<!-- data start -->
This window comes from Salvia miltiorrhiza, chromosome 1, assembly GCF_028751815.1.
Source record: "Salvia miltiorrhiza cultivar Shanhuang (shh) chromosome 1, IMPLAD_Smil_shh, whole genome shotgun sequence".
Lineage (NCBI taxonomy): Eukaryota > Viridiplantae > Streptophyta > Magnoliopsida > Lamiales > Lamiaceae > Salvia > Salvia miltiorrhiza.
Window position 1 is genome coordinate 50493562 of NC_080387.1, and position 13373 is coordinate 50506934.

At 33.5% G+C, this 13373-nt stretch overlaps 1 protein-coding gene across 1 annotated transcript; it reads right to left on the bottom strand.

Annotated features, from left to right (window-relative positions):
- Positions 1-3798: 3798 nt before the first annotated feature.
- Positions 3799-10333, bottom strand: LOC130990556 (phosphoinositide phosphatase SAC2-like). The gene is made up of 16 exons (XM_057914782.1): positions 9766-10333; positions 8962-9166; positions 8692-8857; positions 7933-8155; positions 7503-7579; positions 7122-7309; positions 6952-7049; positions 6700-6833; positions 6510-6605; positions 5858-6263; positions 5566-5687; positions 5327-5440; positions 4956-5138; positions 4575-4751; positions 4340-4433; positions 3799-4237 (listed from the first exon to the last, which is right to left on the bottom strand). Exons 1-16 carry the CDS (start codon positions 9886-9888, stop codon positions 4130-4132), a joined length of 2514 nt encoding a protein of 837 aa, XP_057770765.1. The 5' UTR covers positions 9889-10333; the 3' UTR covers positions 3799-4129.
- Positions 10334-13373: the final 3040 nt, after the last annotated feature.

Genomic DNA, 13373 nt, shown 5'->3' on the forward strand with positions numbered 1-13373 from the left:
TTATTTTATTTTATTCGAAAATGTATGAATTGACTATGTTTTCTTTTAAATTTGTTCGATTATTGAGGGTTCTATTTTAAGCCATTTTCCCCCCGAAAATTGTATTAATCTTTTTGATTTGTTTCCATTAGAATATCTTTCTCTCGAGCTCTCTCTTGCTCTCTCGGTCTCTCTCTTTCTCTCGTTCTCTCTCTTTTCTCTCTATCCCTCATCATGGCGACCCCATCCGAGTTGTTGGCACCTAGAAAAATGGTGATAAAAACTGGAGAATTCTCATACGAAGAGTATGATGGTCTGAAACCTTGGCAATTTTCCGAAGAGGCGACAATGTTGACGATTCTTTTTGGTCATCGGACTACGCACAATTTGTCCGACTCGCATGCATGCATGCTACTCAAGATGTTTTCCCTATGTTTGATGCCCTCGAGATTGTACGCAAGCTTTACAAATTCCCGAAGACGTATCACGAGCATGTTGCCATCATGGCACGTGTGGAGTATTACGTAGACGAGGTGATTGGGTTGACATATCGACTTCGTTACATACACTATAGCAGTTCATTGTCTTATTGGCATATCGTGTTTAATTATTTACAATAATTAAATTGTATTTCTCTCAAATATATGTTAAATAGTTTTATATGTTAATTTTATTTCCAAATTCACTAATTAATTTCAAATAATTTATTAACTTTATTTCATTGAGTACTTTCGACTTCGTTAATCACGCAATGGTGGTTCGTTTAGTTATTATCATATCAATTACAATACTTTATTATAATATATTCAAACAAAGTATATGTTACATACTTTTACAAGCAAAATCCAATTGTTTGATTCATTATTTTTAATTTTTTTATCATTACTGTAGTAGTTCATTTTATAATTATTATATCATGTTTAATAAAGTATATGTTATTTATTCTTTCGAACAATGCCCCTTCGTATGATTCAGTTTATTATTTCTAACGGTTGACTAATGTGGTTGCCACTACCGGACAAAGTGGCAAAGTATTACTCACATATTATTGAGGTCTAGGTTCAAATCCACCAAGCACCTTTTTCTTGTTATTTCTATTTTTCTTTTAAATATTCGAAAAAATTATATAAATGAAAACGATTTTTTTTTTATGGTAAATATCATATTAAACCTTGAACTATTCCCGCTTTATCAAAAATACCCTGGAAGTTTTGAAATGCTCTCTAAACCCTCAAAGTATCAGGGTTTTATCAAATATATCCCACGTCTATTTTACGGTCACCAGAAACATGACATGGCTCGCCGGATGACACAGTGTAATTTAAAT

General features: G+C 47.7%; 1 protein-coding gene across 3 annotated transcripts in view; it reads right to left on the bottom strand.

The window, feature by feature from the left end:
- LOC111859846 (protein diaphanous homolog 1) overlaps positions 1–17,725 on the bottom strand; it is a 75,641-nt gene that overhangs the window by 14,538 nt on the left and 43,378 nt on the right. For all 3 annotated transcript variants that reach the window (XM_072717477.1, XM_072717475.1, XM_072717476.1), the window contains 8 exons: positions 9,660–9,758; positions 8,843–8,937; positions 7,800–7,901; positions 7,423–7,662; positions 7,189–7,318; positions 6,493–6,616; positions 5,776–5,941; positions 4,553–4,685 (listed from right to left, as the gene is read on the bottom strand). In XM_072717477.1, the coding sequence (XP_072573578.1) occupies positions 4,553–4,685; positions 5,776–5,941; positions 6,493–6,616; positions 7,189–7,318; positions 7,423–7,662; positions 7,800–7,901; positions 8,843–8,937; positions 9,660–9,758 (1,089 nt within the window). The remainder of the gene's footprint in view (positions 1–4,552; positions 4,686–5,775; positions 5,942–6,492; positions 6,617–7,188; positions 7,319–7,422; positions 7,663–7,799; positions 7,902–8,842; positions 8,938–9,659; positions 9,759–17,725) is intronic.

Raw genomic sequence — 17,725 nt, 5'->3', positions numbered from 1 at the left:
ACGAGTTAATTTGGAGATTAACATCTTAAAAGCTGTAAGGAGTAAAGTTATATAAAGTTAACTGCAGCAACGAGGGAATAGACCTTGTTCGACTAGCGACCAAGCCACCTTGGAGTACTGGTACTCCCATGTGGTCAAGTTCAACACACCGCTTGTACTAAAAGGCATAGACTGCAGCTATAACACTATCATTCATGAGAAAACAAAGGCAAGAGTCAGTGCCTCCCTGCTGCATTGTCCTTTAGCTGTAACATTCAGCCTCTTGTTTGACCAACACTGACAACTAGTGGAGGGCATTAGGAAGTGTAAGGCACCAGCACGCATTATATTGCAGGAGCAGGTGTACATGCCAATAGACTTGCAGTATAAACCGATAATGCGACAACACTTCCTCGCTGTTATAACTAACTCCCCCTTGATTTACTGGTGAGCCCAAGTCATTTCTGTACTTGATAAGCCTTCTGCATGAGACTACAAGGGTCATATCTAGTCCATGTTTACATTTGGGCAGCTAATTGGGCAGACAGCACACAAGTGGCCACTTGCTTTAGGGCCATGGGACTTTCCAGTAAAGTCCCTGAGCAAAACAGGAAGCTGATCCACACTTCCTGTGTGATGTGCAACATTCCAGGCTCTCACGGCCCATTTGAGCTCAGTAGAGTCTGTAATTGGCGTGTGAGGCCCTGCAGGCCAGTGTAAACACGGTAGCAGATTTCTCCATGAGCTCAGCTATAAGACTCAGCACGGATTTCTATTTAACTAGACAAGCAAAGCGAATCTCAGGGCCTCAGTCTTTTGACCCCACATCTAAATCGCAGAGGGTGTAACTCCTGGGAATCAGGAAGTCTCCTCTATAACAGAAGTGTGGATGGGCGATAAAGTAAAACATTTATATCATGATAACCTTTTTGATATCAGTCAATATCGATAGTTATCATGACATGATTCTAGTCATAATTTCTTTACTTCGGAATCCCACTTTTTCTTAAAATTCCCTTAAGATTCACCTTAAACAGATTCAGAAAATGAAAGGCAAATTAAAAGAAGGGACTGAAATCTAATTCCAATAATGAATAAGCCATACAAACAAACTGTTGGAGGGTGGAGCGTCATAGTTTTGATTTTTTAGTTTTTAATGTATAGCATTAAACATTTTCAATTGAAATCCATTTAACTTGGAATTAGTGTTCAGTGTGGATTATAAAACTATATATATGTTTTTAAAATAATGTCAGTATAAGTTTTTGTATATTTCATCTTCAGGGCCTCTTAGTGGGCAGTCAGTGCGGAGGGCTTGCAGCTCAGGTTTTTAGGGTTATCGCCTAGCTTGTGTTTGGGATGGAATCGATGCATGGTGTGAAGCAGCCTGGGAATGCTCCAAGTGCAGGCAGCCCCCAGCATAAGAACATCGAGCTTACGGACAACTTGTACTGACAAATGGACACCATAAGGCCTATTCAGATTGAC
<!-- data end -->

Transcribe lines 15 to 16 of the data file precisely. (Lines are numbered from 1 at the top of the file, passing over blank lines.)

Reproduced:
Raw genomic sequence — 17,725 nt, 5'->3', positions numbered from 1 at the left:
ACGAGTTAATTTGGAGATTAACATCTTAAAAGCTGTAAGGAGTAAAGTTATATAAAGTTAACTGCAGCAACGAGGGAATAGACCTTGTTCGACTAGCGACCAAGCCACCTTGGAGTACTGGTACTCCCATGTGGTCAAGTTCAACACACCGCTTGTACTAAAAGGCATAGACTGCAGCTATAACACTATCATTCATGAGAAAACAAAGGCAAGAGTCAGTGCCTCCCTGCTGCATTGTCCTTTAGCTGTAACATTCAGCCTCTTGTTTGACCAACACTGACAACTAGTGGAGGGCATTAGGAAGTGTAAGGCACCAGCACGCATTATATTGCAGGAGCAGGTGTACATGCCAATAGACTTGCAGTATAAACCGATAATGCGACAACACTTCCTCGCTGTTATAACTAACTCCCCCTTGATTTACTGGTGAGCCCAAGTCATTTCTGTACTTGATAAGCCTTCTGCATGAGACTACAAGGGTCATATCTAGTCCATGTTTACATTTGGGCAGCTAATTGGGCAGACAGCACACAAGTGGCCACTTGCTTTAGGGCCATGGGACTTTCCAGTAAAGTCCCTGAGCAAAACAGGAAGCTGATCCACACTTCCTGTGTGATGTGCAACATTCCAGGCTCTCACGGCCCATTTGAGCTCAGTAGAGTCTGTAATTGGCGTGTGAGGCCCTGCAGGCCAGTGTAAACACGGTAGCAGATTTCTCCATGAGCTCAGCTATAAGACTCAGCACGGATTTCTATTTAACTAGACAAGCAAAGCGAATCTCAGGGCCTCAGTCTTTTGACCCCACATCTAAATCGCAGAGGGTGTAACTCCTGGGAATCAGGAAGTCTCCTCTATAACAGAAGTGTGGATGGGCGATAAAGTAAAACATTTATATCATGATAACCTTTTTGATATCAGTCAATATCGATAGTTATCATGACATGATTCTAGTCATAATTTCTTTACTTCGGAATCCCACTTTTTCTTAAAATTCCCTTAAGATTCACCTTAAACAGATTCAGAAAATGAAAGGCAAATTAAAAGAAGGGACTGAAATCTAATTCCAATAATGAATAAGCCATACAAACAAACTGTTGGAGGGTGGAGCGTCATAGTTTTGATTTTTTAGTTTTTAATGTATAGCATTAAACATTTTCAATTGAAATCCATTTAACTTGGAATTAGTGTTCAGTGTGGATTATAAAACTATATATATGTTTTTAAAATAATGTCAGTATAAGTTTTTGTATATTTCATCTTCAGGGCCTCTTAGTGGGCAGTCAGTGCGGAGGGCTTGCAGCTCAGGTTTTTAGGGTTATCGCCTAGCTTGTGTTTGGGATGGAATCGATGCATGGTGTGAAGCAGCCTGGGAATGCTCCAAGTGCAGGCAGCCCCCAGCATAAGAACATCGAGCTTACGGACAACTTGTACTGACAAATGGACACCATAAGGCCTATTCAGATTGAC